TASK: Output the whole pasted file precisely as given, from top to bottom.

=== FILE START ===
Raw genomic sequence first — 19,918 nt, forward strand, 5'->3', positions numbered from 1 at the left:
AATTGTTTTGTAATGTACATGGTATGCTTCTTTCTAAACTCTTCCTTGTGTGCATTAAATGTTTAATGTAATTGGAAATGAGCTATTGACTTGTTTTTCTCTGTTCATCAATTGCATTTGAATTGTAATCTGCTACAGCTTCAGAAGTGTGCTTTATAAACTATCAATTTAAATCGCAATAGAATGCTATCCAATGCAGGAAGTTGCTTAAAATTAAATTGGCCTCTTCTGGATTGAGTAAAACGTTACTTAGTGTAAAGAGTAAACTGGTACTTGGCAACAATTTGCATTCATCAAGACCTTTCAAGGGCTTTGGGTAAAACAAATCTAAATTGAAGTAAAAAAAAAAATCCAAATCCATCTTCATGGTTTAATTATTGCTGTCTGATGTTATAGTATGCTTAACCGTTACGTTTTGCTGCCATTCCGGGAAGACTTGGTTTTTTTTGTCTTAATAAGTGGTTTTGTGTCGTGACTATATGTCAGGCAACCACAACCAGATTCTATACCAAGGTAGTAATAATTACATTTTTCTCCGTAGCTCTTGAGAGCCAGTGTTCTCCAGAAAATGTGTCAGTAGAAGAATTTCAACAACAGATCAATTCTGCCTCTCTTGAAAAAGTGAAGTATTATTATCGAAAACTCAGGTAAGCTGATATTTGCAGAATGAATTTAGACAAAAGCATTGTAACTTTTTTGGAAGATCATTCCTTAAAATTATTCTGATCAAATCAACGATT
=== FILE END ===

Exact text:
Raw genomic sequence first — 19,918 nt, forward strand, 5'->3', positions numbered from 1 at the left:
AATTGTTTTGTAATGTACATGGTATGCTTCTTTCTAAACTCTTCCTTGTGTGCATTAAATGTTTAATGTAATTGGAAATGAGCTATTGACTTGTTTTTCTCTGTTCATCAATTGCATTTGAATTGTAATCTGCTACAGCTTCAGAAGTGTGCTTTATAAACTATCAATTTAAATCGCAATAGAATGCTATCCAATGCAGGAAGTTGCTTAAAATTAAATTGGCCTCTTCTGGATTGAGTAAAACGTTACTTAGTGTAAAGAGTAAACTGGTACTTGGCAACAATTTGCATTCATCAAGACCTTTCAAGGGCTTTGGGTAAAACAAATCTAAATTGAAGTAAAAAAAAAAATCCAAATCCATCTTCATGGTTTAATTATTGCTGTCTGATGTTATAGTATGCTTAACCGTTACGTTTTGCTGCCATTCCGGGAAGACTTGGTTTTTTTTGTCTTAATAAGTGGTTTTGTGTCGTGACTATATGTCAGGCAACCACAACCAGATTCTATACCAAGGTAGTAATAATTACATTTTTCTCCGTAGCTCTTGAGAGCCAGTGTTCTCCAGAAAATGTGTCAGTAGAAGAATTTCAACAACAGATCAATTCTGCCTCTCTTGAAAAAGTGAAGTATTATTATCGAAAACTCAGGTAAGCTGATATTTGCAGAATGAATTTAGACAAAAGCATTGTAACTTTTTTGGAAGATCATTCCTTAAAATTATTCTGATCAAATCAACGATT